Whoa! Gardeners scored at Tampa’s Super Bowl plant swap


two women bicycles coming to tampa plant swap helmets blue bike yellow bike

They came by bicycle.

That’s Ann Thomas with the blue bike and Doreen Jesseph riding caboose. (Note the handlebar baskets full of goodies!) They pedaled over to Wes and Faye Miller’s house ready for trading at the Diggin’ Florida Dirt 2012 Plant Swap, which the Millers (so kindly!) and I co-hosted on Super Bowl Sunday.

I’ve organized a few swaps at this time of year, but NEVER one like this! Gardeners — about 150 — from all over the Tampa Bay area came to give plants, get plants, and (many) just to ask a lot of questions. Which is what a swap is all about. Yeah, I was surprised to see bicycles, but there were so many more surprises in store!

Along with car after SUV after pickup truck pulling up and unloading, we had folks like Hillsborough County Master Gardener Wonderful Virginia Overstreet (I’m a fan!) trundle up with her little red wagon.

master gardener virginia overstreet in sun hat and sun glasses with a wagon of cuttings for plant swap

Virginia was crucial for identifying mystery cuttings. I greeted people at the check-in, and if they — always apologetically — said, “I don’t know what this is but it’s a terrific plant,” I said, “Go out back and scream, ‘VIRGINIA OVERSTREET!’ ” She put lots of names to leafy stems.

And then there was Phil Compton, field organizer for Sierra Club Florida, and his wife, Liz Taylor, who paddled up in their canoe.

man woman canoe on river paddle canoe plant swap

Swapping — which really isn’t “swapping,” people just bring stuff and take home stuff — got super hectic. As soon as new arrivals brought their cuttings and seeds, they got snapped up.

 

 

 

 

 

 

 

 

 

Above left, swappers pore over the offerings. Above right, Nanette O’Hara (in pink), an environmental reporter years ago and  now safeguarding our estuary, and Nigel Barrable get intense about their cuttings. (Love it!) Behind them in the red shirt is Brittany Aukett, http://organic-gardening-adventures.blogspot.com/ , just 23 and blogging about organic veggie gardening.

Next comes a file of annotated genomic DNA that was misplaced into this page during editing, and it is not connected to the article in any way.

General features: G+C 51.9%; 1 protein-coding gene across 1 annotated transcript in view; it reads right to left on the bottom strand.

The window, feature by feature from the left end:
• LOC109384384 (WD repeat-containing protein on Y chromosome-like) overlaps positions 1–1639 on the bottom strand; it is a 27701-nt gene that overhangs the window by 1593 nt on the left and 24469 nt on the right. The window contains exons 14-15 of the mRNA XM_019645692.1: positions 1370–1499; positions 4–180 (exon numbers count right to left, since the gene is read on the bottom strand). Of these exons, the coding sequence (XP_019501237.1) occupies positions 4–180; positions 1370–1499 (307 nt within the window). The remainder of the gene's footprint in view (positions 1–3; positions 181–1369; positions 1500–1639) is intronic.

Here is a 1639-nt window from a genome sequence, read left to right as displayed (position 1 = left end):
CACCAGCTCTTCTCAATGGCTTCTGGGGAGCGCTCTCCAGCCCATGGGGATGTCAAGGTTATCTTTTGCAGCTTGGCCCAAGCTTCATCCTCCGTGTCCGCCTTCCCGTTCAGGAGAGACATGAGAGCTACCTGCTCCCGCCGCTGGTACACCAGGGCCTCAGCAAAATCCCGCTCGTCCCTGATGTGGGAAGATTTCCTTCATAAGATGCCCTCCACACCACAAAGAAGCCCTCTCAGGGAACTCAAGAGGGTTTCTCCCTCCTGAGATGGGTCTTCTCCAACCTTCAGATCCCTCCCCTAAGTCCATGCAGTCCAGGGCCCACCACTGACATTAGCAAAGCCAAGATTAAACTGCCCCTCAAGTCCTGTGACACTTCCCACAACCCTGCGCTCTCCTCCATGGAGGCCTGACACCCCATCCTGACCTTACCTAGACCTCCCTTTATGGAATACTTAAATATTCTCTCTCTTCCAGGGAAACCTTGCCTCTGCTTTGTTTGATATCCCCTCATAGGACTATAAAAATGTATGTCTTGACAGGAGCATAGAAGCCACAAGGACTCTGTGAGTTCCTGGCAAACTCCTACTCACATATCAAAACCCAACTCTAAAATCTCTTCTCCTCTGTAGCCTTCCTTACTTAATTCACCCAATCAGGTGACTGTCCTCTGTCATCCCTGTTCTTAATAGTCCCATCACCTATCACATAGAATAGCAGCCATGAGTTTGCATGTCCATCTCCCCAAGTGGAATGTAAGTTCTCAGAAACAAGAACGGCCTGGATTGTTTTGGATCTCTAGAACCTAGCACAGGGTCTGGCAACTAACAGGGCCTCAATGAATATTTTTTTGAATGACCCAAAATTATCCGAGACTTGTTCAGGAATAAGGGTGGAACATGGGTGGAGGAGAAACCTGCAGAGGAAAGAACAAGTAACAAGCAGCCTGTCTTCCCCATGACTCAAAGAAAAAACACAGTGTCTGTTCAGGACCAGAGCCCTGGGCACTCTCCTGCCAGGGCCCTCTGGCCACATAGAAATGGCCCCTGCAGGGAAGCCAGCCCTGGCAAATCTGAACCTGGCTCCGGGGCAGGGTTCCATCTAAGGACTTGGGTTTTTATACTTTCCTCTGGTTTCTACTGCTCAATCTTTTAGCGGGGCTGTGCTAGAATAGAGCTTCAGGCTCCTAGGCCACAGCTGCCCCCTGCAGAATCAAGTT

People who had no cuttings or seeds to bring (which was totally cool — gardeners just love to share!) came loaded with goodies.

 

 

 

 

 

 

 

 

 

 

I was going crazy trying to get names but  I just couldn’t get ’em all! I loved this lady, above left, who expertly balanced her very delicious cupcakes while filling out her name tag.

Faye and Wes’s amazing backyard includes an outdoor kitchen that became a landing spot for gardeners to sit, chat, and suck up cupcakes (and fresh-squeezed lemonade, courtesy of Faye.) I spy Janice Vogt on the left. (I got one of her Chinese lantern cuttings. Score!!)

Everyone left just as they came, Ann (right) pedaled off with a

bike loaded down with cuttings.

I got a cool bounty of bromeliads that do well in sun and a well-established  Vick’s plant (thank you, Sharon) , among other goodies.

I really, really enjoyed co-hosting with Wes and Faye, who did all the work. Thanks, you guys! Everyone enjoyed the extra bonus of roaming  the Millers’ beautiful garden — which will be next Friday’s Times column.

 

 

 

 

 

 

 

 

 

 

Bye-bye 2012 swap!

 

Comments

  1. I really,really wanted to come.I had every intention.Seriously,I did.But rebuilding TheGreatWall has sorta gotten in the way of everything,lately.

    • Gardeners understand these things, Christene. But now that we “know” you, we need all need to meet you! How’s The Great Wall coming?

  2. What a wonderful idea. And what fun that some came by canoe! I don’t think anyone has ever done that in Austin. However, we do have a monthly meeting of garden bloggers and we all take plants along to whomever is hosting and do a swap. The intent of the meeting is to help the host with a design problem in their garden. Of course there is a lot of social too. I do like your idea though. I wonder how many would come? Thanks for visiting my blog. That gomphrena really is a stunner.

    • And thanks for the visit back! Texas and Florida have a lot in common, so I’ll be dropping in regularly on the hunt for cool “new” plants. … The swaps are a lot of fun, but I also like your idea of addressing garden design problems. There’s nothing like a fresh set of eyes to give you good ideas.

  3. Want to come next time – how do we get on a PLANT ALERT list!?

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